Thursday, September 11, 2014

A Sudden Summer Storm

Mother Nature must have a strange sense of humor. Why else, after we spent a spring and summer of cool, wet weather in SE Alaska, would she greet our return to sunshine and warmth with this dramatic show?

Photo: Storm front approaches from the west

Photo: The view to the north as the storm front approaches.

Photo: The view to the east as the storm front approaches.
You know what followed, right? an end to the weeks of hot, dry weather on Vancouver Island. Central Coast B.C. welcomed a much needed downpour, the boats in the harbor were well-rinsed, and we just shook our heads and laughed.

Wednesday, September 10, 2014

Baranof Grizzly Bear Bonanza

Baranof Island wins top honors for the best bear-watching of the 2014 cruise. We shot thousands of photos, collected a fine store of memories and savored every moment. Hopefully we'll see some of the same grizzlies next year as they come to feast on the returning salmon. 

When we share a bay with brown bears it's tempting to linger and spend a few days on anchor. Most of our photography and bear watching takes place in a boat; the big boat, a dinghy or a kayak. Occasionally we hike the shore when conditions are safe, but not very often. Ashore at this site in late July it was comforting to have a stream between us and the bears. It also helped to have waves of returning chum salmon to attract the grizzlies and hold their attention. On our first day here we identified 17 different brown bear. Early the next morning we ran the dinghy to shore to see which grizzlies would reappear. The banks were empty when we arrived, but soon we spotted our favorite sow with her three active cubs. Those cute little guys, about the size of small herd dogs, already display different traits or personalities. One cub cuddled close to its mother, often nuzzling her muzzle or tucking under her belly to suckle. Another more adventurous cub would pause or bravely wander off to investigate an interesting scent, and then had to scramble to catch up with the family parade. The third cub tended to stir things up, always ready to pounce and tussle, to bat at its siblings or even steal their fish.

An impressively large adult, one new to us, approached the stream from our shore... hey, where did she come from?!... strode quickly into the middle of the water and plopped  down. This accomplished fisherman reached down with its enormous paws, snagged one fish after another with apparent ease, and ate them without ever changing location. She remained stationary in midstream until the sow and her cubs wandered up the bank into the rocks and disappeared around the point. Only then did the lone bear venture into the recently-vacated shallow area, a prime fishing spot with easier access to schools of fish. (No one messes with a mama bear.)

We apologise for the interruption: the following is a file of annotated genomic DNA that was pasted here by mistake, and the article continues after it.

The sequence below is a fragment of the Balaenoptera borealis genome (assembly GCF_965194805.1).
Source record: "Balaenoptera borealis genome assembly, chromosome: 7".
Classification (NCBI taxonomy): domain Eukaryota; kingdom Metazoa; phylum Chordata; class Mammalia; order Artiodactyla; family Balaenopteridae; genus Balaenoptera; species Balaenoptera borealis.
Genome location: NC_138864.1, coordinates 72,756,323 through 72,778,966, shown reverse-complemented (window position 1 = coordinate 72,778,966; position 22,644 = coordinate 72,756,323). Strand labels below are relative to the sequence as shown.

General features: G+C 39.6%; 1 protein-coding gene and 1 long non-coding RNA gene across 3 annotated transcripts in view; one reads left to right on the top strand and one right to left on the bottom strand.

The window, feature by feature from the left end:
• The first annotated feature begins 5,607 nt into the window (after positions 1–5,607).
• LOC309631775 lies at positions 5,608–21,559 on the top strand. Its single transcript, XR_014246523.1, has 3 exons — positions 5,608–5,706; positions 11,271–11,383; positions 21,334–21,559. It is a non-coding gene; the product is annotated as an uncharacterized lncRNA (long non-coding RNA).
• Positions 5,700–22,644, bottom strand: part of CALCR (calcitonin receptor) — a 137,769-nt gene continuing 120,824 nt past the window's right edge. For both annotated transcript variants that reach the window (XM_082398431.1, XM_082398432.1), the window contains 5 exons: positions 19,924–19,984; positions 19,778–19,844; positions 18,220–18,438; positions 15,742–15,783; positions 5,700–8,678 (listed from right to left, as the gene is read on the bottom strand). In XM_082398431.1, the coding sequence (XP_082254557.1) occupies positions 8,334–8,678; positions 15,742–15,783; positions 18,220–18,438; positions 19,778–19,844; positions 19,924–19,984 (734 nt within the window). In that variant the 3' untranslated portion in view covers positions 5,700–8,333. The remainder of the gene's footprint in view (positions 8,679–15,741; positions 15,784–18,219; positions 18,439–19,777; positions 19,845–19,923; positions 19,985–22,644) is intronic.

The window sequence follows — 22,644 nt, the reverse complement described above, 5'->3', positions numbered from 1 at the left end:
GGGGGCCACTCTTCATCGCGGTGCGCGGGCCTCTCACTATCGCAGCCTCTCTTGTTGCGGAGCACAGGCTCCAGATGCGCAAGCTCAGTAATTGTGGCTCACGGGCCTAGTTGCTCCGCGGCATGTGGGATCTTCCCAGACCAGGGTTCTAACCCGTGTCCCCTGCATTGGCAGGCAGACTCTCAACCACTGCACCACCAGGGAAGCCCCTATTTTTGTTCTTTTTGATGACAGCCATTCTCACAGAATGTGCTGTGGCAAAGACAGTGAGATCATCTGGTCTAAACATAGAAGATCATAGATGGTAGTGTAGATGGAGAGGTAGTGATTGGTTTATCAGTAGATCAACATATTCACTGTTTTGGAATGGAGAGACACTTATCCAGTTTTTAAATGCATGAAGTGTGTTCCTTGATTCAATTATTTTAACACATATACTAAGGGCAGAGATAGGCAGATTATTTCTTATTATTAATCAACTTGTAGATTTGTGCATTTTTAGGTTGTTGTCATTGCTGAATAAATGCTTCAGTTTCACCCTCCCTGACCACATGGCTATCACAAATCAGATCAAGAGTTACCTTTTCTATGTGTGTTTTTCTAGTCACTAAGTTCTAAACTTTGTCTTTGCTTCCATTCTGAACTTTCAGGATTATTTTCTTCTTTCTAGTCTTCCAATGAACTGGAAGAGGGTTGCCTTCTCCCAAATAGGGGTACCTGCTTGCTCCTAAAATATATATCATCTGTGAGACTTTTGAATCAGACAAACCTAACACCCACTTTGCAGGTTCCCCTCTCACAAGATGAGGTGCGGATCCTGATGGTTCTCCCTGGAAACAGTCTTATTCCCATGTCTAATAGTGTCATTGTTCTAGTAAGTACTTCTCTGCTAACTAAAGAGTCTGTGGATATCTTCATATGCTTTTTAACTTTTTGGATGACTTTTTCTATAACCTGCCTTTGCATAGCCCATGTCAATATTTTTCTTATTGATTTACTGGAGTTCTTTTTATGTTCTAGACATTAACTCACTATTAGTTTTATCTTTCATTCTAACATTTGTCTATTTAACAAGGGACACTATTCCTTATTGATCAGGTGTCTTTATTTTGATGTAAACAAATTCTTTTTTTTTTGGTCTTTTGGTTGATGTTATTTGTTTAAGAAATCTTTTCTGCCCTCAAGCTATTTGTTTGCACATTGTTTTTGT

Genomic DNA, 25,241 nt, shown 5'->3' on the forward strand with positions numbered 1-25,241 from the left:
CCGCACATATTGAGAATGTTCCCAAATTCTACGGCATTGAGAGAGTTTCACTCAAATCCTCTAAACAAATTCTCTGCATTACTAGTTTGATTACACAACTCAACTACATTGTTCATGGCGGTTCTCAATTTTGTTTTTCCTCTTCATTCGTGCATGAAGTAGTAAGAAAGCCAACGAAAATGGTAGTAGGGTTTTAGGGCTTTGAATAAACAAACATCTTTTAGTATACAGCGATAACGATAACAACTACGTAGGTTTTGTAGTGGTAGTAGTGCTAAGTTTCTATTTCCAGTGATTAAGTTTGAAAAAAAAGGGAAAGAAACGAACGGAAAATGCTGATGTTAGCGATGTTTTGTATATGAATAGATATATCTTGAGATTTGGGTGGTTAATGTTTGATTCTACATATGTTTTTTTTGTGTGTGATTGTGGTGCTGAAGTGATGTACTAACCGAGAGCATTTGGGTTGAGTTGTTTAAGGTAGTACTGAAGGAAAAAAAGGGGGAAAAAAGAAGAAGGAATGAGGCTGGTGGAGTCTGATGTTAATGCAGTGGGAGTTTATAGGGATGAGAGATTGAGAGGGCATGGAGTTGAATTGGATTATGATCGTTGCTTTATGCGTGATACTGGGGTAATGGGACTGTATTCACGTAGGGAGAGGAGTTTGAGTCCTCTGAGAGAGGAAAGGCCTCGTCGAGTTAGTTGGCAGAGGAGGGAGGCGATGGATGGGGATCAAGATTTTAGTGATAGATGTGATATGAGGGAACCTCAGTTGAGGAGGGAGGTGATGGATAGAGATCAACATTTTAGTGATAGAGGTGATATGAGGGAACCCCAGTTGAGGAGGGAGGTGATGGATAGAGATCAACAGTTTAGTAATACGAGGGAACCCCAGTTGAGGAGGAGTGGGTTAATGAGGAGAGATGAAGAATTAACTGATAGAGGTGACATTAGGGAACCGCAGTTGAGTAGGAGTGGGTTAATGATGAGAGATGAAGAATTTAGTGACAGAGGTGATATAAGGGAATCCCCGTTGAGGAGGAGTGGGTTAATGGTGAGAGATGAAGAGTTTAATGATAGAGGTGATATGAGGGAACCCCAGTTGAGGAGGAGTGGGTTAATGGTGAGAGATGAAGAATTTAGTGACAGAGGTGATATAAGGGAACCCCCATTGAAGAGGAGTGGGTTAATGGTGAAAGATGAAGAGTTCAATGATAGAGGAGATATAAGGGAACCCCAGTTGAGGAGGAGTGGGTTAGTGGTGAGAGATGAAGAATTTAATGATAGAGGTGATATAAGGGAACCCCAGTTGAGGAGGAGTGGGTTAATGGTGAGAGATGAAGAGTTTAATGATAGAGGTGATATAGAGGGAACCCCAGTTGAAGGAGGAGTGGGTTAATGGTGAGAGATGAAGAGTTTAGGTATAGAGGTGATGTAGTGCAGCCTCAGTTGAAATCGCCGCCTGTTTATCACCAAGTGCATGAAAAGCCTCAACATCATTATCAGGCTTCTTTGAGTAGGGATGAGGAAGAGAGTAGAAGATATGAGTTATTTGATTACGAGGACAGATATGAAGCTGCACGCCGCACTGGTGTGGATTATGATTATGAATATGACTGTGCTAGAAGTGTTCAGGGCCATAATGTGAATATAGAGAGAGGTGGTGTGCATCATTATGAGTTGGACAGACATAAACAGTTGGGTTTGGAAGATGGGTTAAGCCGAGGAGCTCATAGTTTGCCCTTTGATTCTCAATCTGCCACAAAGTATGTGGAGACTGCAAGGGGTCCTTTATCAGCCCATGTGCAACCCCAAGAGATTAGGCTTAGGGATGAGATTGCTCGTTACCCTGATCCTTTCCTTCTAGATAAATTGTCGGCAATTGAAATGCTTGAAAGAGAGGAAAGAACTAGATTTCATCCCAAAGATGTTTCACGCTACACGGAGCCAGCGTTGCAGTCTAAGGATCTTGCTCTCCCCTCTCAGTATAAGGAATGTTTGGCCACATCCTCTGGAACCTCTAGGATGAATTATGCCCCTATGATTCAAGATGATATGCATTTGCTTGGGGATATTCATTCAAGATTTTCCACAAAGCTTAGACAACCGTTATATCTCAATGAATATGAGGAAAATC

Another female with a very young cub wandered along the far shore, avoiding contact with the other grizzlies. The adorable little cub resembled a fluffy basketball with legs, bouncing along beside its solid, slow-moving, lumbering mother. That pair remained upstream, far away from us and the more popular fishing spot.

The action slowed, then stopped completely. The grizzlies went on about their business and we reluctantly returned to the boat to raise anchor and move on. Oh, those Baranof Bears!

Wednesday, August 13, 2014

Waiting Out a Storm

Lake Bay: a sheltered anchorage in a gale

Photo: Lake Bay by moonlight
We left Petersburg in mild, settled weather and enjoyed a routinely smooth passage down Wrangell Narrows but had to plan for forecasted stormy days ahead. Passing up several closer anchorages we headed directly for Lake Bay, a familiar, well-protected spot that would provide good shelter from the upcoming southeaster. If the predicted gale-force storm didn’t arrive, we could enjoy some fishing and shrimping opportunities.

Photo: our weather station reflected almost calm weather during our storm-caused stay inside Lake Bay

Stormy? Oh yes, the wind howled ferociously up Clarence Strait, while huge, ominous storm clouds piled high, their looming presence darkened the day far earlier than usual. Inside the anchorage our wind gauge registered steady 5-knot winds with mild gusts, never anything over 15 knots. No big deal. At the same time Lincoln Rock, six miles directly across Clarence Strait from our location, reported steady 48-knot winds gusting to 62! Lake Bay never felt so welcome.

We spent several days on anchor in Lake Bay, rocking gently in the barely discernible swells that wound their way around the point into the bay, and marveled at the continuing downpour – an “unseasonably wet” storm according to NOAA weather radio. I don’t know about that "unseasonable" label, we’re less than 50 miles away from Petersburg and they routinely receive about 109 inches of precipitation, half of that falling September through December. It feels like the deluge has begun a few weeks early. I'm commenting, not complaining, honest.